I'm back!! N and I just got back from a whirlwind and off the grid trip around Colombia. We toured a Colombian coffee farm, went paragliding in the mountains Medellin (yes, I flew with the birds!!), snorkeled off the coast of Isla Baru, took multiple salsa lessons, spent hours exploring the colorful streets in the old city of Cartagena, ate tons of ceviche, and celebrated the 5 year anniversary of our friend's marriage. The husband is Colombian and they held their first wedding in Colombia. They decided as a couple that every 5 years they were married, they would organize another ceremony and a trip with their closest friends around the beautiful country. Something to think about doing huh?
The time we spent in Medellin and Isla Baru, we stayed at villas with in-house chefs (definitely the way to go), so this travel guide is solely for Cartagena. If you have one off questions about the other cities or traveling in Colombia in general, feel free to get in touch!
I will also preface this list by saying, traveling with N is quite literally a lifesaver. He speaks English, Spanish, and French so there was no language barrier when explaining my allergies and their severity. That being said, cross-contamination is something that is not yet widely understood and did lead to a few scares along the way. I will highlight the standout spots that not only tasted delicious, but also got the food allergy thing right.
Where to have ceviche in Cartagena
- Cuzco Restaurant - hands down the best ceviche in town. The place is very cute, welcoming, and picturesque. Order the Andino (without corn if you're corn sensitive like me) and you will not be let down. They add avocado and unripe mango. The avocado will keep you satiated longer and the mango adds great texture without too much sweetness. The best part? It always comes without milk. True ceviche is made with a marinade called "leche de Tigre," as someone with a dairy allergy, this name terrifies me. Some people add a bit of condensed milk or cream to create this sauce, however, traditional ceviche does not. "Leche de Tigre" is simply the name for the blend of fish juice (literal juice squeezed out of a fish), lime juice, and onion. That being said, if you have an allergy, always alert your waiter!
- Mixtura - another spot that doesn't add dairy to their traditional ceviche. While this was not my favorite, it was not bad and the menu offers a variety of fusion food for those you may be dining with who want something else.
Date night in Cartagena
- Carmen - Carmen is a well known restaurant across Colombia. In fact, we went to the sister restaurant in Medellin, too! I will admit I preferred the location in Medellin (they were more understanding of food allergies), but the vibe at the one in Cartagena is delightful. They were able to make me my own dish (not on the menu) to suit my dietary needs. I will say the first time, they made it in soybean oil -- however, after called on their bluff, they remade it and it was great.
- Moshi - A part of Carmen, but technically a separate restaurant (they have their own kitchen and a different waitstaff). They were also able to create a Jenna-friendly meal. I actually preferred this one to the one Carmen was able to come up with! The rest of the menu is Japanese fusion, but I will let you know the sushi is not legit (as you can expect). That being said, the vibe is great, the people are understanding, and the wine choices were fab (just don't order wine that was made in Colombia...they're not known for it).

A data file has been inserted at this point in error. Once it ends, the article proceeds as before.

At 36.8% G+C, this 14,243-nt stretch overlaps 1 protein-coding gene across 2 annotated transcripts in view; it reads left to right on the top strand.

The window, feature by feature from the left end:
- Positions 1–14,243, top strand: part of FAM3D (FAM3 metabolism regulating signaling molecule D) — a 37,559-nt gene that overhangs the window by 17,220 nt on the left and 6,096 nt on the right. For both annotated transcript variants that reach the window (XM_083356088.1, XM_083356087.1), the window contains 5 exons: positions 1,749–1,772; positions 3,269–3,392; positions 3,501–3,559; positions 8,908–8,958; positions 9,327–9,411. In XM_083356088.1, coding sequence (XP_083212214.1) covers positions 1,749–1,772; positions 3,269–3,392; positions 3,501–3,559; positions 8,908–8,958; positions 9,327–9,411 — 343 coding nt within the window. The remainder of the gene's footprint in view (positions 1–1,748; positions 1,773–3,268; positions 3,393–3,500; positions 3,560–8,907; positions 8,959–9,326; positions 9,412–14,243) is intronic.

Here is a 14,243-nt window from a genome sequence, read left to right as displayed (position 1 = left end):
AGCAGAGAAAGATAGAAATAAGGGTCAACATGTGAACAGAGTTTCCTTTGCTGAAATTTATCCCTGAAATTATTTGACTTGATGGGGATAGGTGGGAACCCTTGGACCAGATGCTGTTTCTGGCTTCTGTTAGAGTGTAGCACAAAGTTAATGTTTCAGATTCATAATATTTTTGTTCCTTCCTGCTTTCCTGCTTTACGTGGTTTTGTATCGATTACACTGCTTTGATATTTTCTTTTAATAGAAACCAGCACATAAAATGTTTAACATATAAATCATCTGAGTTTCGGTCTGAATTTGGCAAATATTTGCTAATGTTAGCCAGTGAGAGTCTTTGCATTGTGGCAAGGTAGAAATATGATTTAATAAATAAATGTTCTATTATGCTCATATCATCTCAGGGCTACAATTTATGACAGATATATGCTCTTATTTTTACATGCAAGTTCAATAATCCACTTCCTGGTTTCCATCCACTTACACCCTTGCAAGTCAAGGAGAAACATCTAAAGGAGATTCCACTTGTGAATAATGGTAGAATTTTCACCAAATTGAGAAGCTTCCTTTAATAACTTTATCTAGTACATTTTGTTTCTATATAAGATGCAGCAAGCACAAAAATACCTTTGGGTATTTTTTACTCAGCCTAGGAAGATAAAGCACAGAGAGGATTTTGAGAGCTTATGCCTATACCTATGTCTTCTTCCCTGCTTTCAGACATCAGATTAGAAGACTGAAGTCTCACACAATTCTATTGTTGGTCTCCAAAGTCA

Where to get fruit in Cartagena
- ANYWHERE! Just don't pay full price for it. You can haggle anything down. I found that all the fruit stands would take 1500-2000 Colombian Pesos for a cup of fruit (most ask for 3000-5000 if they think you don't speak the language). I had no problems eating off the street -- have no fear!
Where to stay in Colombia
- Casa Don Sancho by Mustique - this is where N and I stayed and let me tell you, if we go back, we would definitely stay here again. The rates were reasonable, the beds were comfy, they had air conditioning and very modern rooms, a rooftop hot tub with a view of the ocean, a pool, amazing people, and a fab breakfast that was included in the room rate. It's close enough to the center of town that you can walk 2-3 blocks and be where you want to go, but far enough away that it is dead quiet in your room. Their cook was also SO understanding of food allergies. One night, after a failed dinner at the spot the wedding party was eating, we hurried back to catch room service before they closed at 10pm and found ourselves in the kitchen. We explained my allergies and N spotted a bowl of real deal Colombian chicken soup that was not for sale...lol. A half hour later a beautiful salad, Jenna-friendly rice, and a bowl of that soup appeared on our bed. Needless to say we're obsessed with that lady!!
- Casa Pombo - on the pricey side but worth the money if you want to be right in the middle of the action in a truly beautiful house. The whole place can be rented out if you have a big party and they host events -- needless to say, this is where the wedding was held and half of our group stayed.
I could go on forever about how lovely and beautiful this city was, but if I'm being honest, N and I both agreed we could have spent more time on Isla Baru and less time in Cartagena. 3 days here (IMO) is more than enough to explore! The Island on the other hand, is less sightseeing and exploring and more about blissing out, which I know we all could use more of.
Let me know if you're planning a trip to Colombia or another fun locale! I'm always scheming our next adventure.